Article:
If you have lost someone to cancer, this should interest you.

An international team of researchers have discovered a new anti-cancer protein that prevents the uncontrolled proliferation of cancer cells in the liver.

It also serves as a biomarker for the diagnosis and prognosis of liver cancer.

According to a statement released by the University of Basel, liver tumours develop from mutated cells that grow and proliferate uncontrollably.

Anti-cancer proteins, so-called tumor suppressors, prevent uncontrolled cell growth, but are often defective in cancer cells.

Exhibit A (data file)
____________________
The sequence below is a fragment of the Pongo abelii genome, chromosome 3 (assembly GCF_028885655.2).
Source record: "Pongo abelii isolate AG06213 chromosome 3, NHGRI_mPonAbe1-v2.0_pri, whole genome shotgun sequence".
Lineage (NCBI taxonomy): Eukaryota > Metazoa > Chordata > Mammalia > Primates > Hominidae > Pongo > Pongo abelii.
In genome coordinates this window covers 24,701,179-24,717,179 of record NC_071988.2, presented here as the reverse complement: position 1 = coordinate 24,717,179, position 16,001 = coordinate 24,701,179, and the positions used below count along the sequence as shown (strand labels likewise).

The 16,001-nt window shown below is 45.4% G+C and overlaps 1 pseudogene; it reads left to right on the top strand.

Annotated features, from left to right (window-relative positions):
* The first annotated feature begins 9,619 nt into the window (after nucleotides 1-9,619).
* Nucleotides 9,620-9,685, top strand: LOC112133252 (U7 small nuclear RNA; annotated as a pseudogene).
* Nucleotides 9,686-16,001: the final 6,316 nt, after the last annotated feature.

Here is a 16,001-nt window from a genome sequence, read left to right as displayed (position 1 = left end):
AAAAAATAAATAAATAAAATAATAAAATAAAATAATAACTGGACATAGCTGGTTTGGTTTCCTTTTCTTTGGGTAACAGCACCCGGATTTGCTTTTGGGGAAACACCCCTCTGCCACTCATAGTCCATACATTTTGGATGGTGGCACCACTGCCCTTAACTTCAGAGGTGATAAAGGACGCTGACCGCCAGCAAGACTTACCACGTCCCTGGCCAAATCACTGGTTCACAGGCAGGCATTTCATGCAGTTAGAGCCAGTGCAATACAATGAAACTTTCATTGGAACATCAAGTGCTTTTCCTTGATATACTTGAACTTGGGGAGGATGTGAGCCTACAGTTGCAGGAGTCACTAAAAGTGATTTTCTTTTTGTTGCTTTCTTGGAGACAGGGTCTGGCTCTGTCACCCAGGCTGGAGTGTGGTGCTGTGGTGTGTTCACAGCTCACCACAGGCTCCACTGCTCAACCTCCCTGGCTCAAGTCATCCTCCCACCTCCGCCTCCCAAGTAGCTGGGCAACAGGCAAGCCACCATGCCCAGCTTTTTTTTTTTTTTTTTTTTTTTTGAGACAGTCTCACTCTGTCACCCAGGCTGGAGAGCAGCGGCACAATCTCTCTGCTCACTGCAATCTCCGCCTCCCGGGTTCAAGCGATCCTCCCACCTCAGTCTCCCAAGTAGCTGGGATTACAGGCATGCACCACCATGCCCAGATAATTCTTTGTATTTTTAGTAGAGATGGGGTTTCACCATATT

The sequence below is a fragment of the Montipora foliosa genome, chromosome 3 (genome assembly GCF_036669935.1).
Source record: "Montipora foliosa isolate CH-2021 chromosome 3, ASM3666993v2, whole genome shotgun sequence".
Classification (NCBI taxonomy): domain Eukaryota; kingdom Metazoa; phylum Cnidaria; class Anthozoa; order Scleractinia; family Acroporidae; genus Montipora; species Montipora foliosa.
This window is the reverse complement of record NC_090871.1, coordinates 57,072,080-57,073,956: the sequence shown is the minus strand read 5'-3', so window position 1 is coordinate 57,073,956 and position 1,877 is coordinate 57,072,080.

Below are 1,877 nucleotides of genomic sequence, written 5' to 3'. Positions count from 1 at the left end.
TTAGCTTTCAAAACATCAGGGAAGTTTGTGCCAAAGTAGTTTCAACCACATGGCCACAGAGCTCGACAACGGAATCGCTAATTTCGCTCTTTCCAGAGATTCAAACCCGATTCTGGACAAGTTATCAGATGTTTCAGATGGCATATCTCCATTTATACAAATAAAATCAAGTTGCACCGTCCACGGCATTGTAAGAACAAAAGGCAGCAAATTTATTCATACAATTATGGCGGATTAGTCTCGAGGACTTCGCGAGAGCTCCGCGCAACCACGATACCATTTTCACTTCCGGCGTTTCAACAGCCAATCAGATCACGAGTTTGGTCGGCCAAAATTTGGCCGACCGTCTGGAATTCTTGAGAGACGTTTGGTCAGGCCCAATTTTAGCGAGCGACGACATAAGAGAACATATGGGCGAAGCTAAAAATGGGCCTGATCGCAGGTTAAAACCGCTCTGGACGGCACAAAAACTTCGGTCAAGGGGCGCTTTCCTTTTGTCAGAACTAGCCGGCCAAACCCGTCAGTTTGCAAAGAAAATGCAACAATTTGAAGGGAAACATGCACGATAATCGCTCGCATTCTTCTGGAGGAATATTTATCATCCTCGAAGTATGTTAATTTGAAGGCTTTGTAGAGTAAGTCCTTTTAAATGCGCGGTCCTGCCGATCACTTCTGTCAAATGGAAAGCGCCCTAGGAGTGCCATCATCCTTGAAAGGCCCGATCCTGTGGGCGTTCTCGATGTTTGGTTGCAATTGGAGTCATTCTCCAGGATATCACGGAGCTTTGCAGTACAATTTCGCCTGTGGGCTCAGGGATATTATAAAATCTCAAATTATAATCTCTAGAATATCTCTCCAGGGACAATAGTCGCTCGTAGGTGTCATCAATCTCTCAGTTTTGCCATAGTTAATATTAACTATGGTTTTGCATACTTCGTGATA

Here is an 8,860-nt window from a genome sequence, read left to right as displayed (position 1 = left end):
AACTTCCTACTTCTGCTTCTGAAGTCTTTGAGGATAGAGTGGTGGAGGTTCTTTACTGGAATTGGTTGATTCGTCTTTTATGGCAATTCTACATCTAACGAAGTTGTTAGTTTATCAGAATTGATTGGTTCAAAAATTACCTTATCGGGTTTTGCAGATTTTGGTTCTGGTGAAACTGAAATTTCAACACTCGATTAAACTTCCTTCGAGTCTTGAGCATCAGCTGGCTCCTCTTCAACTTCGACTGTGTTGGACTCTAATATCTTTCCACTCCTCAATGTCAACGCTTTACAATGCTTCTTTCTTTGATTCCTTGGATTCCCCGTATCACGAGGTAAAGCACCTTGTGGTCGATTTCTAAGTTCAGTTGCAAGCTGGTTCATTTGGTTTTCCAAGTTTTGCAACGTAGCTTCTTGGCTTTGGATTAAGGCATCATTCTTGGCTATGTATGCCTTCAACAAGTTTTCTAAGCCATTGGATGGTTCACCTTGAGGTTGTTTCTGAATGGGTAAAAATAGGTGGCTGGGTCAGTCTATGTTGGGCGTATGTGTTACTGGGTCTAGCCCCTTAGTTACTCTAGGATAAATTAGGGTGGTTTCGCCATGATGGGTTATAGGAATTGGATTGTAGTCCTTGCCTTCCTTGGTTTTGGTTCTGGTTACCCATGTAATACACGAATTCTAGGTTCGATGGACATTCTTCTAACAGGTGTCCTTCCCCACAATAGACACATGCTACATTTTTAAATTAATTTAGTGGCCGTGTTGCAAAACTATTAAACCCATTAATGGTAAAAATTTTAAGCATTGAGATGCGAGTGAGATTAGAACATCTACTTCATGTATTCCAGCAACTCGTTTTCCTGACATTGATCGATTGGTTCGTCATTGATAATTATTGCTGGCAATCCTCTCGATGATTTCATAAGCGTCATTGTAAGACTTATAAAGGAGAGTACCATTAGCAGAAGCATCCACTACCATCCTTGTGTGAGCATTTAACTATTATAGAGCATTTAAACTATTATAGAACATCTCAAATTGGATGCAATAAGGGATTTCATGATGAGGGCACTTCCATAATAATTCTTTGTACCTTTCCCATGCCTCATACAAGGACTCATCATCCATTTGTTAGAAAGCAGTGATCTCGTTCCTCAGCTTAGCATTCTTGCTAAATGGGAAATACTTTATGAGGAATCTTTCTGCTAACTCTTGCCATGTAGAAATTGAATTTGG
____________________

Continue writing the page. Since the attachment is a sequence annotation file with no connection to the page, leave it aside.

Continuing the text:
The researchers have discovered a new, so far unknown tumor suppressor, the protein LHPP.

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They have shown that the loss of LHPP promotes tumor growth and reduces the chance of survival of cancer patients.

LHPP could therefore potentially be used as a prognostic biomarker.

“It is striking that LHPP is present in healthy tissue and completely absent in tumor tissue,” says first author, Sravanth Hindupur.

Re-introduction of the genetic information for LHPP by the researchers prevents the formation of tumors and maintains liver function.

Additionally, both disease severity and life expectancy correlate with LHPP levels. With complete loss of the tumour suppressor, cancer patients die on average two years earlier.

LHPP is useful as a biomarker to classify tumors.

The research has been published in the latest issue of the scientific journal, Nature.


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